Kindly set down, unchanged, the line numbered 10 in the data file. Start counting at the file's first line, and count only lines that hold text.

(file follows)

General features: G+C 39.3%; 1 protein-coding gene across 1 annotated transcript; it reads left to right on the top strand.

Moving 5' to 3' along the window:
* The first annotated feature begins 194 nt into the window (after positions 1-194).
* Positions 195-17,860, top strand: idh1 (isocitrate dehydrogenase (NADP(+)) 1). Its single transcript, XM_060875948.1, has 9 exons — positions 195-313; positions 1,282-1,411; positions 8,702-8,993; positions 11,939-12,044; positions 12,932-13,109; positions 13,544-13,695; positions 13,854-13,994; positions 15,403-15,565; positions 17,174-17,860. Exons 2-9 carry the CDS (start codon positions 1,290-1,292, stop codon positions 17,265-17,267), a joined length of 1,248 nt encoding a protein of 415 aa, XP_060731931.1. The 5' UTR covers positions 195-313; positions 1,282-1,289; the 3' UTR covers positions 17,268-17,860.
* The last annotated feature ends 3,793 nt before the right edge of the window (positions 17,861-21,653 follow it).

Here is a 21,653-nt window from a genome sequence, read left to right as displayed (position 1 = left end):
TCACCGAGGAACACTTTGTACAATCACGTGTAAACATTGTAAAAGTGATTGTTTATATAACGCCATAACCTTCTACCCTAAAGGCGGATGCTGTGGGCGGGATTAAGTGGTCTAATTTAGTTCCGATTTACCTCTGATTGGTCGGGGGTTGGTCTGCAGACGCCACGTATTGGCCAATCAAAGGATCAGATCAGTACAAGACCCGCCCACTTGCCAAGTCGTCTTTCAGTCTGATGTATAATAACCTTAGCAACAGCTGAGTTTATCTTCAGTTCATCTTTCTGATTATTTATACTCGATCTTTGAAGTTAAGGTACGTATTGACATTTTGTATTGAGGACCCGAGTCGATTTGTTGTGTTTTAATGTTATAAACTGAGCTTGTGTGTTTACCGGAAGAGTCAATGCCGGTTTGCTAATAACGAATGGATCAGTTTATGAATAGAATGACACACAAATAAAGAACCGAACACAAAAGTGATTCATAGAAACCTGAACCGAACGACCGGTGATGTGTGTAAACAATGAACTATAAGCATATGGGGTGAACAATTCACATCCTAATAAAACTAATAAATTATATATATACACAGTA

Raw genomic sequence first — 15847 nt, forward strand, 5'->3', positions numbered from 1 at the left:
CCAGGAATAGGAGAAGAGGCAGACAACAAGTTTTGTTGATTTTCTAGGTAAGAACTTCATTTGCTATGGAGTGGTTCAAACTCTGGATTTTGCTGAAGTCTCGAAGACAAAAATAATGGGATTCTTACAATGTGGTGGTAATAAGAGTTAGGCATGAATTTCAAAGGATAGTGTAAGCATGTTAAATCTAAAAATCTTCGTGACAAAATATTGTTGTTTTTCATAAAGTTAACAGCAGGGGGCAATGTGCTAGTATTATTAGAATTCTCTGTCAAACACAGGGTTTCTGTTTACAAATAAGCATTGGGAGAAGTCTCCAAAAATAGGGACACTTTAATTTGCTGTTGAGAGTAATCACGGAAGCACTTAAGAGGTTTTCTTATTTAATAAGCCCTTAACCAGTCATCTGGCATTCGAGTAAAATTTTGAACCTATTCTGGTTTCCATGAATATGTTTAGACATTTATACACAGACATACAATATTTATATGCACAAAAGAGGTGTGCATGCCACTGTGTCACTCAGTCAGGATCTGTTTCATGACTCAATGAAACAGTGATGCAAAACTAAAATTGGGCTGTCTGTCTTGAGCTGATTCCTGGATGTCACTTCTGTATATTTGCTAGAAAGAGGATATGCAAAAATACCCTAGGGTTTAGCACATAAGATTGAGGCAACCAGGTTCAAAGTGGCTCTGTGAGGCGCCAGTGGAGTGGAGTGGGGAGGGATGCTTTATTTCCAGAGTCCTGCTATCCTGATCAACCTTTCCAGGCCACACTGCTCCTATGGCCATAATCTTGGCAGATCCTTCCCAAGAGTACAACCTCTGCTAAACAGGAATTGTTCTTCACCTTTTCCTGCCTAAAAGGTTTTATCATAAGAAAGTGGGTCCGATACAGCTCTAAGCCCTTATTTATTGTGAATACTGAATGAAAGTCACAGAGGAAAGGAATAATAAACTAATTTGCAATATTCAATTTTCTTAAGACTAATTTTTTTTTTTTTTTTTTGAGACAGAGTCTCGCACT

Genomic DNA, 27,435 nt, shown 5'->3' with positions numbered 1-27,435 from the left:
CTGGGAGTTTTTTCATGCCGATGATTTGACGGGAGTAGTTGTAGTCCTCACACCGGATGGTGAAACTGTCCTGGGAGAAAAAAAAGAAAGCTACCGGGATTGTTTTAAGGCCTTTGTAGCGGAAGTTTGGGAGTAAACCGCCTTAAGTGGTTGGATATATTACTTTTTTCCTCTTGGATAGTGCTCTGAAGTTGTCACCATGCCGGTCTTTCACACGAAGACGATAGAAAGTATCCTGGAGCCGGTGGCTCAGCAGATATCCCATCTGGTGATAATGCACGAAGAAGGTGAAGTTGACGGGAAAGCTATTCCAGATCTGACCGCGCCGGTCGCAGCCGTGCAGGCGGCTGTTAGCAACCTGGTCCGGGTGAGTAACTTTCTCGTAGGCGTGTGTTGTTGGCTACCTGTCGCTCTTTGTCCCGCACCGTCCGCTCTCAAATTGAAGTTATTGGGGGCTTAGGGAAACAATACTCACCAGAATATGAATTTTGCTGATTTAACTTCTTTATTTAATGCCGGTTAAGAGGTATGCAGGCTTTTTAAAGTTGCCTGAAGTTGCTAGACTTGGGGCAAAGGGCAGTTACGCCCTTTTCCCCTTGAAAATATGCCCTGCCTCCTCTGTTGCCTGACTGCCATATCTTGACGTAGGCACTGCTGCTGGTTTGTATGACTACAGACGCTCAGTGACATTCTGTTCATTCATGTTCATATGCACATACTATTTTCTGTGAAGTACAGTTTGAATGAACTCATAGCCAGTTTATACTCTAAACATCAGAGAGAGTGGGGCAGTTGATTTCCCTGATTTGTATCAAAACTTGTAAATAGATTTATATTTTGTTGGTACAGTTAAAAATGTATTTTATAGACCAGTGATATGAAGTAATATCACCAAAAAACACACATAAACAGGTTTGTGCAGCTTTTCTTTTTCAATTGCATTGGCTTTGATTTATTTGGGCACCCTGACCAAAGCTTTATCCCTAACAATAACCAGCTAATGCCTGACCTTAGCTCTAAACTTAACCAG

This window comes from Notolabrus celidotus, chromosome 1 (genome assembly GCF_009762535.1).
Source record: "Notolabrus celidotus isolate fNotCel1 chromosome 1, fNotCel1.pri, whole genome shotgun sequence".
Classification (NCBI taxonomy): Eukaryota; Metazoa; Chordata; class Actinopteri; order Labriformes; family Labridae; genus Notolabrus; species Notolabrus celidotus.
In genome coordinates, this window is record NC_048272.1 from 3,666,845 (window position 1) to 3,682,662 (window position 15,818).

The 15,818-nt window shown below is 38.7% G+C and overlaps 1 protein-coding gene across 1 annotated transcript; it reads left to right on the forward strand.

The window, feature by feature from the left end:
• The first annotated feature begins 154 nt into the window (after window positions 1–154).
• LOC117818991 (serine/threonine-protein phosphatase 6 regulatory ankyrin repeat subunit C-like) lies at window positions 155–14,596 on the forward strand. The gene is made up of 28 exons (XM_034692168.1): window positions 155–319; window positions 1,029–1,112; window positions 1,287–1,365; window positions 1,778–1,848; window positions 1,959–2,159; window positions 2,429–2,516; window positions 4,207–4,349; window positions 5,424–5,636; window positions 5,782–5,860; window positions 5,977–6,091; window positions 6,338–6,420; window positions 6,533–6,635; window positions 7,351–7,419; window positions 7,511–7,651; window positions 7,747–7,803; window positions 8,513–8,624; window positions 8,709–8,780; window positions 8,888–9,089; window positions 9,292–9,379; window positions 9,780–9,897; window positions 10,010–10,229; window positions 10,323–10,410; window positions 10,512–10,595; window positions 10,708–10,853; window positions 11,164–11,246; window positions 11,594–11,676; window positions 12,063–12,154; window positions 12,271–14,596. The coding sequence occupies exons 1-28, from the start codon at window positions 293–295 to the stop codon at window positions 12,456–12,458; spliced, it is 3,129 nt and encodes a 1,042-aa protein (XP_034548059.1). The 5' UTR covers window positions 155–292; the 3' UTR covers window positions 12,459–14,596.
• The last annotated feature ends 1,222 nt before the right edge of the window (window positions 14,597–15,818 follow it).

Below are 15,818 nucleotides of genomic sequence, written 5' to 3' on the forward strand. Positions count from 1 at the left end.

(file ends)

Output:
Genomic DNA, 27,435 nt, shown 5'->3' with positions numbered 1-27,435 from the left: